After discussing the pros and cons of the humble soapberry, now I’m going to answer a few of the most common questions people ask about it.

Where are soap berries from?

If you live in Florida or South Carolina, you can try foraging for the Florida Soapberry. You can find the Western Soapberry in the Southwestern United States, Sapindus oahuensis in Hawaii, Sapindus vitiensis in American Samoa and Fiji, and the Wingleaf Soapberry in much of the Americas.

International readers, forgive me, the list of soapberries worldwide is more than I want to type. Check Wikipedia.

That said, most soapberries that you would buy come from India. These Indian soapberries provide the most cleaning power, and they have actually been used for centuries in the ayurvedic tradition.

Are soapberries poisonous to humans?

I was about to say you wouldn’t normally think of drizzling laundry detergent on your salad, but we are living in the era of the Tide Pod challenge. But seriously, how worried should you be if you accidentally leave a handful of soapberries within munching distance of the nearest toddler? All sources say eating soapberries probably won’t kill you, but it probably will make you sick to your stomach. The same compound that gives soapberries their cleaning power also will lead to gastrointestinal distress if eaten. Interestingly, these saponins are also found on the surface of quinoa grains, but are mostly removed from quinoa via washing.

Are soapberries poisonous to dogs?

Ditto what I said about toddlers with respect to dogs. Surprisingly, there is very little written on whether or not soapberries are poisonous to dogs.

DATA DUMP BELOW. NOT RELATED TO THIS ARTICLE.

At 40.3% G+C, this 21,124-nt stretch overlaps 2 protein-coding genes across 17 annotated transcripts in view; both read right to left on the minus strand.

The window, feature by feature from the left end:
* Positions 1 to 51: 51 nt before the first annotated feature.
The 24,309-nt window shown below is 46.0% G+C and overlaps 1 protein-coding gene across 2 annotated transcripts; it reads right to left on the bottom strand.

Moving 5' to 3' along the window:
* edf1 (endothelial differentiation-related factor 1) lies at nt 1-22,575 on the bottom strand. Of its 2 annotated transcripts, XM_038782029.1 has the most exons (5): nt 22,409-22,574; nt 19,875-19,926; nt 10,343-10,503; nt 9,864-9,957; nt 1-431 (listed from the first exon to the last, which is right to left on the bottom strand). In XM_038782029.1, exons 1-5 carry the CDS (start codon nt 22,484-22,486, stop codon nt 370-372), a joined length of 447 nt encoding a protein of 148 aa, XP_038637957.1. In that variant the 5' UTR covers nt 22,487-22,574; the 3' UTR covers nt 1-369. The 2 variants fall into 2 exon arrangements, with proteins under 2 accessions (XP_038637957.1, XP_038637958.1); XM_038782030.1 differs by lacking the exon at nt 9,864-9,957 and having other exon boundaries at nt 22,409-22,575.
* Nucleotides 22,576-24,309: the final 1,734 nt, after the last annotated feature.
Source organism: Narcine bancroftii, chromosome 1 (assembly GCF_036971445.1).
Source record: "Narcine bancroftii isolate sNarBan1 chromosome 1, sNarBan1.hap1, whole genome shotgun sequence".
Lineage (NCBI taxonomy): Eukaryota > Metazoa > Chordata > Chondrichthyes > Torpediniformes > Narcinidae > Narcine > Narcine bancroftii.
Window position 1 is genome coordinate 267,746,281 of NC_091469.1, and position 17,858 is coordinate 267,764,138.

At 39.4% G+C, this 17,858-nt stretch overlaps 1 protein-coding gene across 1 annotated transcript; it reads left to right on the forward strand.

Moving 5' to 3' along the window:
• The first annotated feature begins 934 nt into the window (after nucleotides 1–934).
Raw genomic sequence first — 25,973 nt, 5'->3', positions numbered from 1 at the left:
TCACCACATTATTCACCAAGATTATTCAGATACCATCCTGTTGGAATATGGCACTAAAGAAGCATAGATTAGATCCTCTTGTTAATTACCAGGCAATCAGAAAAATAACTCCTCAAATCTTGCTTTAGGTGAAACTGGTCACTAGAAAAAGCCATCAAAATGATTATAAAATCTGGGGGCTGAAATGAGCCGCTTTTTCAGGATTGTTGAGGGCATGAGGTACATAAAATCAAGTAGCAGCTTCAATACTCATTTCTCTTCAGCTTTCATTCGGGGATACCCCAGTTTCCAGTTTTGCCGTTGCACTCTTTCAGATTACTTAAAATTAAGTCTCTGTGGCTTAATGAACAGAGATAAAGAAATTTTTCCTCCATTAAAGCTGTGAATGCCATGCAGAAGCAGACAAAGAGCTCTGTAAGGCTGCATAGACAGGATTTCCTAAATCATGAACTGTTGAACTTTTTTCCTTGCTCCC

I haven’t found anything saying they are one of those freak foods like grapes or chocolate that are fine for humans but toxic to dogs.

Searching quinoa and dogs suggests that plants with saponins will make dogs sick the same way they will make humans sick. That is to say, they will make them/us sick to our stomachs.

How do you grow soapberries?

It is possible to grow your own soapberry tree, but it takes a little more than basic gardening skills. The first step is to rub the outside of the soapberry seed with sandpaper and then soak it for 24 hours in warm water.

The next step is to transfer it to a pot with soil, where it will take 1 – 3 months to germinate. That means for 1 – 3 months, you need to keep the soil moist, but not waterlogged.

It is best to plant in spring or summer, and the tree will take 10 years before it will produce any soapberries. At the time of writing, there is an actual Western Soapberry tree for sale on Etsy, but it’s unclear how old or big it is.

Soapberry trees need a warm climate and full sun, so depending on where you live, your DIY detergent options may be limited. On the plus side, once established, the soapberry tree is perennial and drought tolerant.

Where do you get soapberries?

If you don’t have a green thumb or find yourself geographically-challenged, I suppose you could actually buy them.